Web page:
Apple IIgs #49
Rebooting (Really)

Revised by Matt Deatherage (January 1989)
Written by Matt Deatherage & Jim Merritt (November 1988)

This Technical Note discusses rebooting the Apple IIGS from software.

Changed since November 1988: Corrected two assembly-language instructions in the FROMNATV routine in the example code.


In days gone by, many Apple II applications had a Quit menu option. Unfortunately, a large number of these simply rebooted the machine. Today, this is far from desirable. Even with the advantages of GS/OS-reduced booting time (around 34 seconds with an Apple 3.5 Drive), waiting for the operating system to reload, as well as wiping out any ongoing tasks by desk accessories (such as an alarm clock) makes the standard ProDOS 8 or GS/OS QUIT call much more attractive.

However, there are still instances where an application may wish to require the user to reboot. A common example might be a game. The game might use GS/OS in a completely standard way, but if you QUIT from the program GS/OS booted into, you will be returned to the same program. Since most applications will boot into the Finder, this is not a widespread problem. However, the Finder must also provide the reboot option, and alternate program selector applications may wish to provide this functionality as well.

The Easy Way

GS/OS provides a mechanism for rebooting with the OSShutdown call. This call, documented in GS/OS Reference, Volume 1, will either reboot the system (after first shutting down all loaded and generated drivers and closing all open sessions) or will shut down everything and present a dialog box which states, "You may now power down your Apple IIGS safely." A Restart button is provided which allows the user to reboot without pressing Control-Open Apple-Reset.

Note: When using System Disk 4.0, if the Window Manager is active when you issue the OSShutdown call, there must be at least one open window; it need not be visible, but it must be open. This will be fixed in the next revision of GS/OS.

The OSShutdown call also provides a way to resize the internal RAM disk (named /RAM5 by default). Most programs have absolutely no need to use this mechanism, and should avoid it whenever possible. A notable exception would be a third-party RAM disk utility which uses a battery backup, which may need to make changes which require resizing the RAM disk. Of course, such a utility should ask the user to ensure that erasing the RAM disk content is acceptable. Resizing the RAM disk is only possible when using the OSShutdown call; any other method you may be using to accomplish this function from software will break in the future.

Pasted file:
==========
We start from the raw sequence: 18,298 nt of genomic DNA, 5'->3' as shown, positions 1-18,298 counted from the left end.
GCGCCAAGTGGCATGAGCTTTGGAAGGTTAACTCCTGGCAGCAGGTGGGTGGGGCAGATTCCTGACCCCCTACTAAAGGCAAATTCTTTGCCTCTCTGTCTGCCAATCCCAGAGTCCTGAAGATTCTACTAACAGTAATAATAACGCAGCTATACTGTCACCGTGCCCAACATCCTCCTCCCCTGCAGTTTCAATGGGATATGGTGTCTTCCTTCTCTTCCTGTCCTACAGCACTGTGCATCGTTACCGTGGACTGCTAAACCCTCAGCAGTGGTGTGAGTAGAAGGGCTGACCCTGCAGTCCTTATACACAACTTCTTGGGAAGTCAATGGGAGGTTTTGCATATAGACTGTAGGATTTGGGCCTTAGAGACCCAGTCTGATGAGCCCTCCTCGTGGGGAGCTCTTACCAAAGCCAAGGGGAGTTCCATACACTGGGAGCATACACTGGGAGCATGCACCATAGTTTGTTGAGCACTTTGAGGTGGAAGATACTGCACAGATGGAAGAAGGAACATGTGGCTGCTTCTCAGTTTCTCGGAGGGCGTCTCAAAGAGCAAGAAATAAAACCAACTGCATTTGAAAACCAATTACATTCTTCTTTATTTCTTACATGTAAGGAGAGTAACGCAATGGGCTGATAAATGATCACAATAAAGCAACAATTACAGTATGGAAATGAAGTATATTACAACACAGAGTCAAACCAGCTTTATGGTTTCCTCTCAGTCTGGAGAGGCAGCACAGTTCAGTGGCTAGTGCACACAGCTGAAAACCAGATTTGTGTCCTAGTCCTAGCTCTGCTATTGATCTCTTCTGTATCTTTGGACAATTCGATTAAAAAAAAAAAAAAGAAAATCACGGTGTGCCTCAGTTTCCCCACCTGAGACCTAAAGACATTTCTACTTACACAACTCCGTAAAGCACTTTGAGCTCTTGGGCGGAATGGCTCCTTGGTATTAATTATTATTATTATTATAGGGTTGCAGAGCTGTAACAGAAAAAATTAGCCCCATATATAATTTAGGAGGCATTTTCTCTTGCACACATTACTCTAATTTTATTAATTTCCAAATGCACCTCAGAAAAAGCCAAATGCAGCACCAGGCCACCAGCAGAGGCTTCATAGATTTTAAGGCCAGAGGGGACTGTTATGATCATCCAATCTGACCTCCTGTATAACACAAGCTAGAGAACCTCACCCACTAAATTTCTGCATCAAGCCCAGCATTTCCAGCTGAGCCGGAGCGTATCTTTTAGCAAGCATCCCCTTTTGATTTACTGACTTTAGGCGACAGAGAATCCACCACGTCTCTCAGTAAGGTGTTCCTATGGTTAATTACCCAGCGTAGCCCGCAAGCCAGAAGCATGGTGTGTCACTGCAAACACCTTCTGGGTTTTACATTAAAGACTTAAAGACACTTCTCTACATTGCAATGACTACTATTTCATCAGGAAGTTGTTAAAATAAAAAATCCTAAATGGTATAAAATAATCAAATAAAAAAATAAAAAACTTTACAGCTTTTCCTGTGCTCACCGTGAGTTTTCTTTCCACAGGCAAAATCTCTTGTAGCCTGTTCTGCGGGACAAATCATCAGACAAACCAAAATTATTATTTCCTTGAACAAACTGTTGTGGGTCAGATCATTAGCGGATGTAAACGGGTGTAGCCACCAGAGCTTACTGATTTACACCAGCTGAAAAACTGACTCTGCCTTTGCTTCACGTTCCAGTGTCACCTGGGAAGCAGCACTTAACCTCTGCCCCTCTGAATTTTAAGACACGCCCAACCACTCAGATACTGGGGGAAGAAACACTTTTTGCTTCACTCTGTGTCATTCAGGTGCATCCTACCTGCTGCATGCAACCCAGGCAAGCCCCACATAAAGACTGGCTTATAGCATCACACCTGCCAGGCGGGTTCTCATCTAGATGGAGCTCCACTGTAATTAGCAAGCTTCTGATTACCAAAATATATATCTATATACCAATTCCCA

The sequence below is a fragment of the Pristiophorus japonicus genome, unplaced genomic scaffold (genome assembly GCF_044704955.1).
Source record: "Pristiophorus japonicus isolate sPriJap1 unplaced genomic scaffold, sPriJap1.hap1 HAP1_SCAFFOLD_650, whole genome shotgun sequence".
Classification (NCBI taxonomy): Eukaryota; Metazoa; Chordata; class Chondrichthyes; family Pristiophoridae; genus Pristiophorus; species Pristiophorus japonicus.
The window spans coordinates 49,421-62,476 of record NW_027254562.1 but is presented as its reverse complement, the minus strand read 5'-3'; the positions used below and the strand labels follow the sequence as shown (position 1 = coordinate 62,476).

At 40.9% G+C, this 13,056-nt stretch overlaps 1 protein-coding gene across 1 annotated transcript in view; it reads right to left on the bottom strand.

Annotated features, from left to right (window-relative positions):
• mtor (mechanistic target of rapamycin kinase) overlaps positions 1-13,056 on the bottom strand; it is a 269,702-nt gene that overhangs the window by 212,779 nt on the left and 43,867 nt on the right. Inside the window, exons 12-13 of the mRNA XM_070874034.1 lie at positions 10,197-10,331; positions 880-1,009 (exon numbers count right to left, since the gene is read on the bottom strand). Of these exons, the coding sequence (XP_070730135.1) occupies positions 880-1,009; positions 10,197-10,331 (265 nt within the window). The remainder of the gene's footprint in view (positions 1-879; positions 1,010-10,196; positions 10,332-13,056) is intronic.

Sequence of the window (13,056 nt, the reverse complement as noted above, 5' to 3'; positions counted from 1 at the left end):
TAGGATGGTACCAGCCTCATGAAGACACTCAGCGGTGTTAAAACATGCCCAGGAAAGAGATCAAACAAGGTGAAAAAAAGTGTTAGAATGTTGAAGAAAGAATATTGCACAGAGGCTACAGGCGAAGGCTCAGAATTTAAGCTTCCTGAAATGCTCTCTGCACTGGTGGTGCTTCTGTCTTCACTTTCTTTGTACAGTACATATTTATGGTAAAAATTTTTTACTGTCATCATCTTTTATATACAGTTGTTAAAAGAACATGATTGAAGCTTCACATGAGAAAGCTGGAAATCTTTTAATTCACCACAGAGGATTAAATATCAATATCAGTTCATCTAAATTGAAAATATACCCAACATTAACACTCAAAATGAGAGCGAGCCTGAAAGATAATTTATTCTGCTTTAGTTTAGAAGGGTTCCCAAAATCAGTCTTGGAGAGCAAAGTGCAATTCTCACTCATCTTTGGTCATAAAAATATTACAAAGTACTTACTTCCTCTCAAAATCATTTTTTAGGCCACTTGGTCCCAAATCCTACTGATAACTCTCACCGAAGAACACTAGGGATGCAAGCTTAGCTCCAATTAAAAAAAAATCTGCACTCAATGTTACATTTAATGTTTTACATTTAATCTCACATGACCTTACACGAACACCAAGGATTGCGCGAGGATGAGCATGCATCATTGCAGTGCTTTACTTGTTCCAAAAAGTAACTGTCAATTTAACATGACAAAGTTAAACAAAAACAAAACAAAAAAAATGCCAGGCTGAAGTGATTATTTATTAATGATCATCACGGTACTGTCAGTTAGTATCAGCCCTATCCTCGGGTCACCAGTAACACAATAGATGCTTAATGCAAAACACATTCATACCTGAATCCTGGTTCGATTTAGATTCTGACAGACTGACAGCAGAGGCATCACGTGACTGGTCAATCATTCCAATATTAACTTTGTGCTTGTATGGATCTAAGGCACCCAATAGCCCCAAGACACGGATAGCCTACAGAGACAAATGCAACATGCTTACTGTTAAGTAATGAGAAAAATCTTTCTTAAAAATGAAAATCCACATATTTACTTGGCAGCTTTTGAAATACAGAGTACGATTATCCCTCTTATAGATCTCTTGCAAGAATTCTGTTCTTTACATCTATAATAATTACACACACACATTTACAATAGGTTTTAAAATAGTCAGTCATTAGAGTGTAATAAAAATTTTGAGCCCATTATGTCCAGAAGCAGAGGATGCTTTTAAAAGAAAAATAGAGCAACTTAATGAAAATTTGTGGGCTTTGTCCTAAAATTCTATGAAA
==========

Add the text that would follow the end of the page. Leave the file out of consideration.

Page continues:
If you are using GS/OS, you should always use OSShutdown. You must not reboot the system in any other fashion. The OSShutdown mechanism provides a convenient and supported way to restart or shut down the system. Doing it another way can easily cause a loss of data.

The Hard Way

Programs not using GS/OS have a little more work to do. The supported non-GS/OS method of rebooting is similar to the method used on 8-bit machines: change the value of POWERUP ($00/03F4) and do a long jump to RESET ($FA62). However, there are a few catches:

  1. The jump must be made in emulation mode.
  2. Interrupts must be disabled.
  3. The data bank register must be set to zero.
  4. The direct page must be zero.
  5. ROM firmware must be visible in the memory map.
  6. Internal interrupt sources (such as the ones for AppleTalk) must be shut down.

Simply disabling interrupts without shutting down AppleTalk interrupt sources inside the system will cause the system to hang when the jump to RESET is made. Turning off these internal interrupt sources is accomplished by changing softswitch values at $C039 (SCCAREG), $C041 (INTEN), and $C047 (CLRVBLINT).

The following code example demonstrates the correct method:


POWRUP       equ    $0003F4    ;the power-up byte in bank zero
STATEREG     equ    $C068      ;ROM/RAM state register
CLRVBLINT    equ    $C047      ;clear VBL interrupt flags register
INTEN        equ    $C041      ;interrupt enable register
SCCAREG      equ    $C039      ;SCC register
RESET        equ    $00FA62    ;ROM reset entry point
;
FROMNATV     anop              ;enter here from native mode
             sei               ;disable interrupts
             pea    0
             pea    0          ;push four zero bytes on the stack
             plb               ;pull data bank register
             plb               ;(twice to balance the stack)
             pld               ;pull 16-bit data bank register
             sec    
             xce               ;go into emulation mode
             longa    off
             longi    off
FROMEMUL     anop              ;enter here from emulation mode
             sei               ;disable interrupts for people entering here
             dec    POWRUP     ;invalidate the power up byte
             lda    #$0C       ;ROM parameters
             sta    STATEREG   ;swap in the ROM and everything else out
             stz    CLRVBLINT  ;clear VBL interrupts
             stz    INTEN      ;turn off internal interrupt sources
             lda    #$09
             sta    SCCAREG    ;shut down SCC interrupt sources
             lda    #$C0
             sta    SCCAREG
             jml    RESET      ;and off we go into the wild blue yonder

These methods of restarting the system are presented for those applications that absolutely must do so. Rebooting is not a suggested way of ending an application and the techniques described in this Note should be used with extreme caution.

Further Reference


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